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Conferencing, Or, Every Fish Has a Job

Everywhere I go, there’s an aquarium. When I took the library tour while I was attending the law rare book school at Yale, there was an aquarium in the library book stacks. And when I went to the AALL annual meeting in Baltimore, Maryland and decided to have dinner at one of the suggested eateries, Luna del Sea Steak & Seafood Bistro had an aquarium. What are the chances of seeing aquaria in unlikely places in the span of a month? Well, each time I saw an aquarium, I was drawn to the black, unmoving fish hidden in the dark corners of the tank away from the light and the moving, bright flash of the other fish. They looked like catfish, but were speckled. I was so curious about the not-catfish, so I asked the local aquarium expert. Here’s what I learned about that fish[1], and how I think it applies to conferencing.

It is hard to find colorful freshwater fish for aquaria. All fish in an aquarium have a job. They were chosen because each fish does something to keep the aquarium tank clean. The fish I was drawn to, the Plecos or Plecs, are not colorful, but they eat waste and keep the glass and other parts of the aquarium clean. Here’s a perhaps unflattering view of one sucking on the glass (but I think it’s cute):

While Plecos mostly keep to themselves scuttling around the sides and bottom of the aquarium, when it’s time to feed, they, like all the other fish, merge into the light around the food. Just like the aquarium fish, everyone attending a conference has a job, and emerge into the light even if they would naturally be off in a corner keeping to themselves.

While at the American Association of Law Libraries (AALL) meeting, I chatted with a speaker who told me that she might look like an extrovert while conferencing, but is pretty quiet and introverted back at work. I think that’s the same for many people. And even the most extroverted need some time to and for themselves. While you’re at a conference, your job is to meet people, mingle, and network, and learn. For the couple of days when you’re merging to feed your professional self, to develop in your career, to learn new skills, you can be colorful, you can be extroverted, you can be a star if you need to be. So how do you navigate a conference like AALL if you’re more like the Pleco?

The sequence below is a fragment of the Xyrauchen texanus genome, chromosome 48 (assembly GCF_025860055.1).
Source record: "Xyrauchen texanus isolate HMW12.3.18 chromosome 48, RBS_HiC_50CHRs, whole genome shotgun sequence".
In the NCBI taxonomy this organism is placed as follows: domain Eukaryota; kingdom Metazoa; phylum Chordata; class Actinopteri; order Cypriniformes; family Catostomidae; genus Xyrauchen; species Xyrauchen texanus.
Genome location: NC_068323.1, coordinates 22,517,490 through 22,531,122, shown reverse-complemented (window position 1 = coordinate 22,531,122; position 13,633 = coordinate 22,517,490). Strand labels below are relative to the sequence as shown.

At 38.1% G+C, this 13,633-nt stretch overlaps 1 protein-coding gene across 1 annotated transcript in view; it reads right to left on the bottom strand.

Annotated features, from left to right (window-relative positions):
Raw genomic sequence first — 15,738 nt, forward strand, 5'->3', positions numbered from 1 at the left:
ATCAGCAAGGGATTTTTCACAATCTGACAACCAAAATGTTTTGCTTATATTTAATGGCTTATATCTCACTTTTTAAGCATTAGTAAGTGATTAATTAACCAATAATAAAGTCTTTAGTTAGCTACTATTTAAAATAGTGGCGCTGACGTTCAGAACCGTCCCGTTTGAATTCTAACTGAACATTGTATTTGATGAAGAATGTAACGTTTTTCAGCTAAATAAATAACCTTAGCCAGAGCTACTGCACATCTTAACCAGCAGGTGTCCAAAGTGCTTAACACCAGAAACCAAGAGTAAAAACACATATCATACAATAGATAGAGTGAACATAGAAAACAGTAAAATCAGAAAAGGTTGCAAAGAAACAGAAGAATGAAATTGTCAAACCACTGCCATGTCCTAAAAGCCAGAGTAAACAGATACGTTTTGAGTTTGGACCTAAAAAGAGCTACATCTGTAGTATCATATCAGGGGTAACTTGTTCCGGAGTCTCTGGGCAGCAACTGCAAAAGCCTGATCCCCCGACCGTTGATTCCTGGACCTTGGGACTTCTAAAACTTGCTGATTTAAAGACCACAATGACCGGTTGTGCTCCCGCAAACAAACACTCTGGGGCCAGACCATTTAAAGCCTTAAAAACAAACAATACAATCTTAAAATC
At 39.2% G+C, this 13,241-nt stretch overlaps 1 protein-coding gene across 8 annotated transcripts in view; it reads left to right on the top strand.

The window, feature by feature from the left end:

You plan ahead. Fear is necessary for survival. But, you don’t have to worry about being eaten by the woolly mammoth if you prepare.[2] You can control where you emerge into the light, pre-conference. If you volunteer to help at the registration booth or with tours or with directions, you determine the amount of exposure you will get and how you will meet people. The same with if you volunteer to be a program coordinator, moderator, or speaker. The role you choose to take, your job, will determine how much of an extrovert you need to be, how much time you’re in the limelight, for the duration of that job. If you agreed to be nominated and win the election to be President of your professional association, you know you will be the star of the show.[3]

There are other things you can do pre-conference. You can sign up to go on a library tour. With a tour, you have a chance of meeting members of the tour group, or at least the tour guides, for a set period of time. Signing up for dine-arounds to go to restaurants is another good way to network and meet new people at conferences. You can also sign up to go on sports outings or other excursions with folks who are interested in similar things as you. If there are receptions, try to arrange to go with people you know or reserve tables ahead of time. Register for pre-conference workshops or summits or in-conference roundtables or deep dives or interest group meetings. This means that you get to meet different people in a controlled, low light, not scary setting.

What to do during a conference might be more difficult for a Pleco. It takes courage to meet new people when you’re naturally an introvert, but one of the ways to overcome fear is to take little steps. And to remember everyone is in the same boat. One conference tip AALL gives is to try to meet one new person. If you’re an audience member and you go and introduce yourself to the speaker after their presentation, you have met one new person! You can do the same if you participate in “discussion dens” or other same-interest group meetings. Talking to conference exhibitors is also non-scary.